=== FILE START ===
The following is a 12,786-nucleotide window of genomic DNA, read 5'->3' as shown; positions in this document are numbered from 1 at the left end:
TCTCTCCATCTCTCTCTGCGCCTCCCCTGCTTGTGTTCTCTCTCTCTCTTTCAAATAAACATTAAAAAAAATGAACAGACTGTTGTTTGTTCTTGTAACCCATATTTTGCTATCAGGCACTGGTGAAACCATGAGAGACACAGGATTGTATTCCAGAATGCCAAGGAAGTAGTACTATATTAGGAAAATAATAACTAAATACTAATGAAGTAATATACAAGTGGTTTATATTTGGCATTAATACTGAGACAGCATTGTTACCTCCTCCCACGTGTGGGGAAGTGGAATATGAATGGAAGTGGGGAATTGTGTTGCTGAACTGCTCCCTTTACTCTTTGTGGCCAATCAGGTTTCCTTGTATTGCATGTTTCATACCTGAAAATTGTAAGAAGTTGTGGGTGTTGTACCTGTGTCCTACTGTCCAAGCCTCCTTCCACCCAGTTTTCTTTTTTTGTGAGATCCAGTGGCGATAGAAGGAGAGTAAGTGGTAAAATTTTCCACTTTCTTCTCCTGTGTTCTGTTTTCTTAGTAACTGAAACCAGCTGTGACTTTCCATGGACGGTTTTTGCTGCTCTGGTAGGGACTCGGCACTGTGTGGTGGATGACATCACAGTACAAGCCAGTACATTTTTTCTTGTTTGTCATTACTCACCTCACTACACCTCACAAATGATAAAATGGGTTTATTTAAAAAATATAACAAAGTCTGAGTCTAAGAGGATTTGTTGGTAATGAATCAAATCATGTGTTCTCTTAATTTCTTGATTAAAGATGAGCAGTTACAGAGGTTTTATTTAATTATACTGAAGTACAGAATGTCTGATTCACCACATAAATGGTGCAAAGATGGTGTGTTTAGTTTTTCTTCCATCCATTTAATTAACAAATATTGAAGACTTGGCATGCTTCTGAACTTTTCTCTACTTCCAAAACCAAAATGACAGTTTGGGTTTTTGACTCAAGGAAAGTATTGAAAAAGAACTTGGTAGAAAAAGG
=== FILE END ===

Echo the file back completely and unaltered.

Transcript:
The following is a 12,786-nucleotide window of genomic DNA, read 5'->3' as shown; positions in this document are numbered from 1 at the left end:
TCTCTCCATCTCTCTCTGCGCCTCCCCTGCTTGTGTTCTCTCTCTCTCTTTCAAATAAACATTAAAAAAAATGAACAGACTGTTGTTTGTTCTTGTAACCCATATTTTGCTATCAGGCACTGGTGAAACCATGAGAGACACAGGATTGTATTCCAGAATGCCAAGGAAGTAGTACTATATTAGGAAAATAATAACTAAATACTAATGAAGTAATATACAAGTGGTTTATATTTGGCATTAATACTGAGACAGCATTGTTACCTCCTCCCACGTGTGGGGAAGTGGAATATGAATGGAAGTGGGGAATTGTGTTGCTGAACTGCTCCCTTTACTCTTTGTGGCCAATCAGGTTTCCTTGTATTGCATGTTTCATACCTGAAAATTGTAAGAAGTTGTGGGTGTTGTACCTGTGTCCTACTGTCCAAGCCTCCTTCCACCCAGTTTTCTTTTTTTGTGAGATCCAGTGGCGATAGAAGGAGAGTAAGTGGTAAAATTTTCCACTTTCTTCTCCTGTGTTCTGTTTTCTTAGTAACTGAAACCAGCTGTGACTTTCCATGGACGGTTTTTGCTGCTCTGGTAGGGACTCGGCACTGTGTGGTGGATGACATCACAGTACAAGCCAGTACATTTTTTCTTGTTTGTCATTACTCACCTCACTACACCTCACAAATGATAAAATGGGTTTATTTAAAAAATATAACAAAGTCTGAGTCTAAGAGGATTTGTTGGTAATGAATCAAATCATGTGTTCTCTTAATTTCTTGATTAAAGATGAGCAGTTACAGAGGTTTTATTTAATTATACTGAAGTACAGAATGTCTGATTCACCACATAAATGGTGCAAAGATGGTGTGTTTAGTTTTTCTTCCATCCATTTAATTAACAAATATTGAAGACTTGGCATGCTTCTGAACTTTTCTCTACTTCCAAAACCAAAATGACAGTTTGGGTTTTTGACTCAAGGAAAGTATTGAAAAAGAACTTGGTAGAAAAAGG